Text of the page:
Understanding the ‘Modern Employee’
Editor's NoteOpinion

Understanding the ‘Modern Employee’

Atlanta Jewish Times shares our resolutions on what all of us are hoping to accomplish, avoid, and improve upon in the New Year.

In addition to being the AJT’s managing publisher and interim editor, Kaylene Ladinsky is the president of Americans United With Israel.

Kaylene Ladinsky, AJT editor and managing publisher, said it’s been important to keep the Jewish community connected.
Kaylene Ladinsky, AJT editor and managing publisher, said it’s been important to keep the Jewish community connected.

2022 New Years Resolution from Kaylene Ladinsky

From lockdowns to layoffs, the pandemic wreaked havoc on every aspect of daily life. Companies and consumers cut corners to make ends meet — we all hoped that relief would come quickly in 2021, but that was not the case.

Microsoft recently found that 30% of general staff and front-line workers say the pandemic has increased their feelings of burnout at work during 2020 and 2021. I’ve talked to many other community leaders and business owners that have voiced the same concerns. Whether it is getting staff to work in office, finding staff to fill positions or meeting the demands in the current job market, the conversations are all the same – this is a different generation of workers that we are dealing with.

I am not so sure that it is specific to an age group. I think that this has more to do with the recent challenges we have faced together. Whether the employee is in their late fifties or a kid graduating from high school, I am calling them a “Modern Employee.” Not to say that there is not a difference in employees of a later generation, but the modern employee is becoming our general workforce.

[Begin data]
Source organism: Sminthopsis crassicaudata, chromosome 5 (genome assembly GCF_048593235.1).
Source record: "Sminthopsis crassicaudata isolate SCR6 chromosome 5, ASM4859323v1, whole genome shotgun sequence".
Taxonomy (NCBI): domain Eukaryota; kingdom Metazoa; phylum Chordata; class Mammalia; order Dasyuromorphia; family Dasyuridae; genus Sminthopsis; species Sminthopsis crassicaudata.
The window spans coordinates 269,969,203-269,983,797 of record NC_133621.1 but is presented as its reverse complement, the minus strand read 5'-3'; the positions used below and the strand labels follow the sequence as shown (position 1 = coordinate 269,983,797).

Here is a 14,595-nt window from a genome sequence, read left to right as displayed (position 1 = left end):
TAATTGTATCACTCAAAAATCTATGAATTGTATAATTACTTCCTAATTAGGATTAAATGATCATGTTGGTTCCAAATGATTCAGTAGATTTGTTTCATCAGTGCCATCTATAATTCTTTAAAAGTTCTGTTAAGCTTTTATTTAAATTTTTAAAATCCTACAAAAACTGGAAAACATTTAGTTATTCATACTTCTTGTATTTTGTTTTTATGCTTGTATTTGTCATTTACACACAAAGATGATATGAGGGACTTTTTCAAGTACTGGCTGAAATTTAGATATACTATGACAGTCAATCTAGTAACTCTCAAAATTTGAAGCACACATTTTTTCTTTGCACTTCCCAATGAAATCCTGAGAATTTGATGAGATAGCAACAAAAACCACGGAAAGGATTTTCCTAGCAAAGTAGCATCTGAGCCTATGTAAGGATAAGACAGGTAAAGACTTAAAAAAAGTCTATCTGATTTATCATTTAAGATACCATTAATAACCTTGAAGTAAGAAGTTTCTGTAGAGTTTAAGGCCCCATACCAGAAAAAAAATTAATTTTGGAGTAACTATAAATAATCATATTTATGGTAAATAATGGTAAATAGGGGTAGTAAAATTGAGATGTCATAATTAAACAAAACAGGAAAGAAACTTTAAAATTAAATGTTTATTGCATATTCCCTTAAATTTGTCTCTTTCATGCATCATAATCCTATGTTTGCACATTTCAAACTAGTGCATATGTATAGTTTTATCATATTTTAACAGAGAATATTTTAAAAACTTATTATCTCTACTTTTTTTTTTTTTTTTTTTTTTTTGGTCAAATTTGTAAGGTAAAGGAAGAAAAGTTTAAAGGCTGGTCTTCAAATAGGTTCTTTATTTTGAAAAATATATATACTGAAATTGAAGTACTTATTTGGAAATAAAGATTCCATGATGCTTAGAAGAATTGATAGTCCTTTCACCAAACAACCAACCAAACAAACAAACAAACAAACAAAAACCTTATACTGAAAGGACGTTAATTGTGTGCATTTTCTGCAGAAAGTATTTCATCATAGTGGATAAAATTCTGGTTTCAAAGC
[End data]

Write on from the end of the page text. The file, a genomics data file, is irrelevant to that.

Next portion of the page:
My old days of managing as a general manager [I had over 120 employees at any given time], standing by the timeclock shaking my fingers at those that are tardy, are over. This is a new world we are evolving into. Employees want to be empowered; they want to have their responsibilities laid out to them, and to know exactly what they need to accomplish to perform their job well. They want consequences and rewards set up front, flexible work arrangements, improved compensation and benefits.

There are many employers who have made clear requests and demands for what they need in the workplace, yet their employees are still not satisfied, and this level of misunderstanding can feel deeply frustrating. But I hear these business owners discussing this issue and they are insisting that this is a generation of entitlement and laziness. Well, I disagree.

So, my resolution for 2022 is to understand the “modern employee.” Find ways to compromise with the staff and make sure that I am becoming a better leader. It’s important that I make every effort to understand my team and their needs. Even if I can’t meet all their requests, I need to try to understand them more. I know that I must be more specific when outlining the expectations, rewards and consequences – this will give them the flexibility to decide for themselves what kind of employee that they want to be, the flexibility to increase their own income and for our team to move forward in a productive and respectful professional way.

I say thank you 2021 for the challenges I have faced, that will mold me into a better leader, that understands our “Modern Employees” more in 2022.

Kaylene Ladinsky is the editor and managing publisher at the Atlanta Jewish Times.

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